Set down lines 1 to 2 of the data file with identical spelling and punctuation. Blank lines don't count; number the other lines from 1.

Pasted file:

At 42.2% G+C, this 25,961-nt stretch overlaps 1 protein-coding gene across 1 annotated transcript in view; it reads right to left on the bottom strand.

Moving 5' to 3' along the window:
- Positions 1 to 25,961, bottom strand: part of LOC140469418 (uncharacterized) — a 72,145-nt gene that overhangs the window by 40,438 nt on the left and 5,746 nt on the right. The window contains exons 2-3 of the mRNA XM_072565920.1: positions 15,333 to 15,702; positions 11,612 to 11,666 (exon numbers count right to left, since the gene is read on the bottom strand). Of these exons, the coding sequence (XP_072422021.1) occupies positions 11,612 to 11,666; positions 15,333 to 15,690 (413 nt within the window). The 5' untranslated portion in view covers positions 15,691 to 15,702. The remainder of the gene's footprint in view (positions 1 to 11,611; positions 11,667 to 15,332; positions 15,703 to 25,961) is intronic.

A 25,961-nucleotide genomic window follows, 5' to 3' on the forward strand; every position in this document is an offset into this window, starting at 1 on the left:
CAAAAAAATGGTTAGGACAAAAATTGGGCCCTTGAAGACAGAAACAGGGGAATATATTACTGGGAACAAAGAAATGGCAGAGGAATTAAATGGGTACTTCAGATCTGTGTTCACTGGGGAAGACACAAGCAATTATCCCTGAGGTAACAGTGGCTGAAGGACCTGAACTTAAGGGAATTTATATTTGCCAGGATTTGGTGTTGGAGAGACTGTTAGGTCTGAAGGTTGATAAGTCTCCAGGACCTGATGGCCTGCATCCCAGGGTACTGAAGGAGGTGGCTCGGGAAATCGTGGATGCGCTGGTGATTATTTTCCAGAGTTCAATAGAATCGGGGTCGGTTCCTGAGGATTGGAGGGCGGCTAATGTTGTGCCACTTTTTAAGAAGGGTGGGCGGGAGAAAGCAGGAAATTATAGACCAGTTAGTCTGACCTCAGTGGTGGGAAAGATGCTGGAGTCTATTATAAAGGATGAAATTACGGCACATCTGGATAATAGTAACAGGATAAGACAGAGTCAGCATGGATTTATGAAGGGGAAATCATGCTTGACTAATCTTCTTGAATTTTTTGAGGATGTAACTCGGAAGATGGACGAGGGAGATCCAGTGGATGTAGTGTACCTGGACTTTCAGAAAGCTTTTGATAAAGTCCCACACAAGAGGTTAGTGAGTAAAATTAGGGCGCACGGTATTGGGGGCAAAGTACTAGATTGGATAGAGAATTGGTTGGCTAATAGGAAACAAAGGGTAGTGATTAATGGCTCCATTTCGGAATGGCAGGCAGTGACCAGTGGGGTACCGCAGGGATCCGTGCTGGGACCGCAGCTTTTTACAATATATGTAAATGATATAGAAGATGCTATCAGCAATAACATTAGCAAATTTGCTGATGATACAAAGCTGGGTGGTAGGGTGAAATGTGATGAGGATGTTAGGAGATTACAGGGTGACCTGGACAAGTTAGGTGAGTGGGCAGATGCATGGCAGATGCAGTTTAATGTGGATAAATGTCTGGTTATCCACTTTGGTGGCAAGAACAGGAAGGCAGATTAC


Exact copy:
At 42.2% G+C, this 25,961-nt stretch overlaps 1 protein-coding gene across 1 annotated transcript in view; it reads right to left on the bottom strand.

Moving 5' to 3' along the window: